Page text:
I first came across babotie when I lived in New Zealand. We lived in an odd backwater called Wanganui and curiously most of our friends were either Welsh, Serb-Croat or South African. I think all the New Zealanders had left for Europe! Any road, one of our good S.A. friends, Noleen, used to dish this up now and then and we loved it. I have never tried making it before last night but I gave it a go and was pleasantly surprised that it tasted almost as I remembered it…almost. It is one of those dishes like chilli or spag bol that everyone seems to have their own version of…it often comes with a sort of egg and buttermilk topping, finished off on the oven. I cooked mine all on the top in a sauté pan. The word comes from an Indonesian dish called bobotok. Look, the point is, it is a great dish worth giving a go if you never have.
And as ever…tinker as you wish!
A knob of butter
Splash of olive oil
2 red onions chopped
2 crushed garlic cloves
500 gm minced lamb
2 carrots peeled and grated
2 tsps of curry powder
1 tsp of ground coriander
3 tsps of ground ginger
1 tsp each of thyme, rosemary and oregano
I tsp of turmeric
Tsp of cinnamon
Tsp of sugar
1 red chilli deseeded and chopped
Salt and pepper
10 gm of chopped almonds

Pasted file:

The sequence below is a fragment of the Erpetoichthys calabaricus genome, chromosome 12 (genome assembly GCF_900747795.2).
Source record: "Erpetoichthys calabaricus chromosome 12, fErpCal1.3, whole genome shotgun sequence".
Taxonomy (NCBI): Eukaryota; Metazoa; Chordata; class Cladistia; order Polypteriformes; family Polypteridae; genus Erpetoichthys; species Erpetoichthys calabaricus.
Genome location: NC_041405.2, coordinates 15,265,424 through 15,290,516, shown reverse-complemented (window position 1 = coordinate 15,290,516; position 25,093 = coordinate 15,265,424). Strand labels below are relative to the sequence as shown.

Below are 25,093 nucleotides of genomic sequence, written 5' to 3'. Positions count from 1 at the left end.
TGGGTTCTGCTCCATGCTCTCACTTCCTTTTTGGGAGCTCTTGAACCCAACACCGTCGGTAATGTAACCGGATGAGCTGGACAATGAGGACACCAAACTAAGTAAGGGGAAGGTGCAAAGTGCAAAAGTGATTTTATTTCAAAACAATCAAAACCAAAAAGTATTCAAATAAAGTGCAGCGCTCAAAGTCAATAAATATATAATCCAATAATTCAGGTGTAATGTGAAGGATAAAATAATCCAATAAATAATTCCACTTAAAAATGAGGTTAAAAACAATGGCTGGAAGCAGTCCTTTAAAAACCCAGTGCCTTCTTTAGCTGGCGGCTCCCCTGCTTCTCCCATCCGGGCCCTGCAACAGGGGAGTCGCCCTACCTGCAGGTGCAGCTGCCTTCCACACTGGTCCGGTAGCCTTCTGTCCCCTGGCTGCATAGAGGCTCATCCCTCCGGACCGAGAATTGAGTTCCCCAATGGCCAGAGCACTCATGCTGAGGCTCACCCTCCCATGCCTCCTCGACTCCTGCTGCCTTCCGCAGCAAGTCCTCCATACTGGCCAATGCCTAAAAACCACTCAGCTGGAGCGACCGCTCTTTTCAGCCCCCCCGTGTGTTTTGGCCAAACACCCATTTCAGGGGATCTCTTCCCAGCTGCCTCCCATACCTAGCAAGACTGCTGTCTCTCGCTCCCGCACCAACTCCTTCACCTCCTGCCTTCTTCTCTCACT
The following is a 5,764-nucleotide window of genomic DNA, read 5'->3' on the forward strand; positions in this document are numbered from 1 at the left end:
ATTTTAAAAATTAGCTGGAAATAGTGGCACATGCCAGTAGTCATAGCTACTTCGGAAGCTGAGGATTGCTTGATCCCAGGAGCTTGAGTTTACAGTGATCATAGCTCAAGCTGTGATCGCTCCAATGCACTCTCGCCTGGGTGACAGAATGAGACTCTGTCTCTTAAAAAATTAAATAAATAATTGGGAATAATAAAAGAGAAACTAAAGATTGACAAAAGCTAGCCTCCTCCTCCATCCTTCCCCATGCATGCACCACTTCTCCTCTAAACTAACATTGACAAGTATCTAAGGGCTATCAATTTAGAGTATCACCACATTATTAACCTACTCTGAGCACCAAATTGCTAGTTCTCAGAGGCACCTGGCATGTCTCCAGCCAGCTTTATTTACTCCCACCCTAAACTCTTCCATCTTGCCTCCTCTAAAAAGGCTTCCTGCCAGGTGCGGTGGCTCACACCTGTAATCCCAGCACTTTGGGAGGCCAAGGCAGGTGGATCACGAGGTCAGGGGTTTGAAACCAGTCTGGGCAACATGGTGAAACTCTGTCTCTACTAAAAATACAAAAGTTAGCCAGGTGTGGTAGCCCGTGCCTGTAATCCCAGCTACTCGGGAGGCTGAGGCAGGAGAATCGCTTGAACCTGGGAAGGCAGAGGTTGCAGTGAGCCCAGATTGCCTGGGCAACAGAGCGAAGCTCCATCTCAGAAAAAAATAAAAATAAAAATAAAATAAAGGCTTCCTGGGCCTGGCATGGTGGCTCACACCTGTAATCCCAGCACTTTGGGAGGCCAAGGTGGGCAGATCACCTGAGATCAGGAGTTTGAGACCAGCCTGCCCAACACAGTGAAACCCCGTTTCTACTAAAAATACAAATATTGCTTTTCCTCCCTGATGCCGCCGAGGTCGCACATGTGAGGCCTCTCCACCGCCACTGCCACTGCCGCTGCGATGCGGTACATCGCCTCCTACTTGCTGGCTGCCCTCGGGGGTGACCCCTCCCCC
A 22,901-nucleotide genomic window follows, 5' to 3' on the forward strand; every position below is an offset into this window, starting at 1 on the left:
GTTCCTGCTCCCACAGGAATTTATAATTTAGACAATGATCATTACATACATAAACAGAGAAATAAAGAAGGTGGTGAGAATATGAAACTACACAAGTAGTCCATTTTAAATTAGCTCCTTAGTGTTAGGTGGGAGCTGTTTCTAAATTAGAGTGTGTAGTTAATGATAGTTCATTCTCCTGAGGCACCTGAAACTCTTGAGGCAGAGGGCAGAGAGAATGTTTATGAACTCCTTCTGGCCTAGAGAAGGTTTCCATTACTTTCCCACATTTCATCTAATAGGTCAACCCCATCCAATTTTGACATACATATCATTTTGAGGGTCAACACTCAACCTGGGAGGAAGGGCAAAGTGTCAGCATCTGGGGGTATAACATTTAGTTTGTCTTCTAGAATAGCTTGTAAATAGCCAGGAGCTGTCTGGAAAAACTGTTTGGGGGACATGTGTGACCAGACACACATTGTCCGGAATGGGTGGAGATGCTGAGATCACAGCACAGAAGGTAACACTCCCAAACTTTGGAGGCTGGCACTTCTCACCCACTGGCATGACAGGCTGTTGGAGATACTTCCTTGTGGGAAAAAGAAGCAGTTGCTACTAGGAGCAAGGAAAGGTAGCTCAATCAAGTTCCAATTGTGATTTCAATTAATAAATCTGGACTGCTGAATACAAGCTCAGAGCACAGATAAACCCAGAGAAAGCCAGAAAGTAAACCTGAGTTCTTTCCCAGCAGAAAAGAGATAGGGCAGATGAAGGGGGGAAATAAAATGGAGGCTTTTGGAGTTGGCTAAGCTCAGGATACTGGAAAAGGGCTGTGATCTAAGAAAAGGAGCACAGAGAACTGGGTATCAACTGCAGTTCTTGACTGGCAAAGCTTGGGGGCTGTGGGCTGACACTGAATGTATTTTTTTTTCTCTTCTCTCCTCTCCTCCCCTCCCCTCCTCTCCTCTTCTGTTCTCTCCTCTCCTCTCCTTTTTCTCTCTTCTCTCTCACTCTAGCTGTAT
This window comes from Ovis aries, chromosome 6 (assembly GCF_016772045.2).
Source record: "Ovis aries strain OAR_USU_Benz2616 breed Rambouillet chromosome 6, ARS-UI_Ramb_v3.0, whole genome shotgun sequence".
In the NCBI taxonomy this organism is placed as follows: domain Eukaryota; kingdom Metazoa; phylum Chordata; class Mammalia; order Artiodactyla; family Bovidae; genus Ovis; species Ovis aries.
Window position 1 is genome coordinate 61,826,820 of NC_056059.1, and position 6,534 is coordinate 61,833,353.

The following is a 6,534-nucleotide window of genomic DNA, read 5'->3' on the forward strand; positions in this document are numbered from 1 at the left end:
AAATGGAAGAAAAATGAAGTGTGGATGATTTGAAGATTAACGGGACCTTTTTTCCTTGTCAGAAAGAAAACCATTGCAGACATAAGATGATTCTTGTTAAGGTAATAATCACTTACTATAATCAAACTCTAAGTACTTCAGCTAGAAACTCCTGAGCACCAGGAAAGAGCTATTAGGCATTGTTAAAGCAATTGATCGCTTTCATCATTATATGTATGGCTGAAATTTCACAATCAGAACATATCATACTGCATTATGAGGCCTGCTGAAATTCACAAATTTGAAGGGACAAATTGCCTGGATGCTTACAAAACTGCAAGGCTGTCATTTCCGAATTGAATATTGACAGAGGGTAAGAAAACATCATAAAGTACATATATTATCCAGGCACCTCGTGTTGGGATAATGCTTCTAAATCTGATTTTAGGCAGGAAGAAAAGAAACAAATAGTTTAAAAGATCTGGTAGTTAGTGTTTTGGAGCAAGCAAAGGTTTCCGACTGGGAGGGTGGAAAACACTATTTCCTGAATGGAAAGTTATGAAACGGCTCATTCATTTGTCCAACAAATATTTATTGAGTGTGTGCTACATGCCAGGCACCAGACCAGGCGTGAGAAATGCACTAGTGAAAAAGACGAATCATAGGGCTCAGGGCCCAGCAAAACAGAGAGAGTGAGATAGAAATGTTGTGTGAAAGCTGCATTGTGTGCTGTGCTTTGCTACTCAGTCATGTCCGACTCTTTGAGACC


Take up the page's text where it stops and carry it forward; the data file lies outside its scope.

2 slices of crusty white bread, soaked in water then drained and squeezed dry – this is the fun part!
15 ml of red wine vinegar
Heat the butter and oil in a sauté pan over medium heat, fry the onions and garlic in it til soft. Then add the minced lamb. Stir well and fry til coloured, then stir in the carrot, spices, herbs, sugar and chilli. After another 5 minutes add the almonds and a good grind of salt and pepper. Mix well to marry the flavours. Then stir in the bread and wine vinegar. Mix very well and pop a lid on for about 30 minutes whilst it cooks on a low to medium heat. Take lid off then and stir well, if it is catching on the bottom, add a knob more of butter. Check the seasoning.
You could use more curry powder if you like or more chilli – whatever rocks your babotie!
I served it on a decent chilli naan bread – or you could serve it with rice. If you can get hold of it, Mrs Ball’s chutney goes well with it. Frankly, every kitchen should have a bottle of Mrs Ball’s chutney!
Salsa…simply Spanish for sauce..which does not do justice to this stunning summer dish that I made yesterday for an early evening garden supper. Why anyone buys this from a supermarket I do not understand – they never taste anything like the home made variety. This is one of my takes on a common theme of toms and chillies. We had it with stacks of warm ciabatta and prosciutto.
4 tasty toms, deseeded and chopped
1/2 cucumber peeled and deseeded
1 red chilli deseeded and chopped
1 green chilli deseeded and chopped
2 shallots, finely chopped
Clove of garlic, finely chopped
Bunch of Greek basil – the one with small leaves, chopped
Decent extra virgin olive oil
Salt and black pepper
Pop all ingredients into a bowl and mix together. Add a good glug of balsamic vinegar and about 5 tablespoons of olive oil. Mix again. Season to taste. Refrigerate for a little while to let all the flavours collide, merge and marry. The kick is good and the fresh feeling lingers long.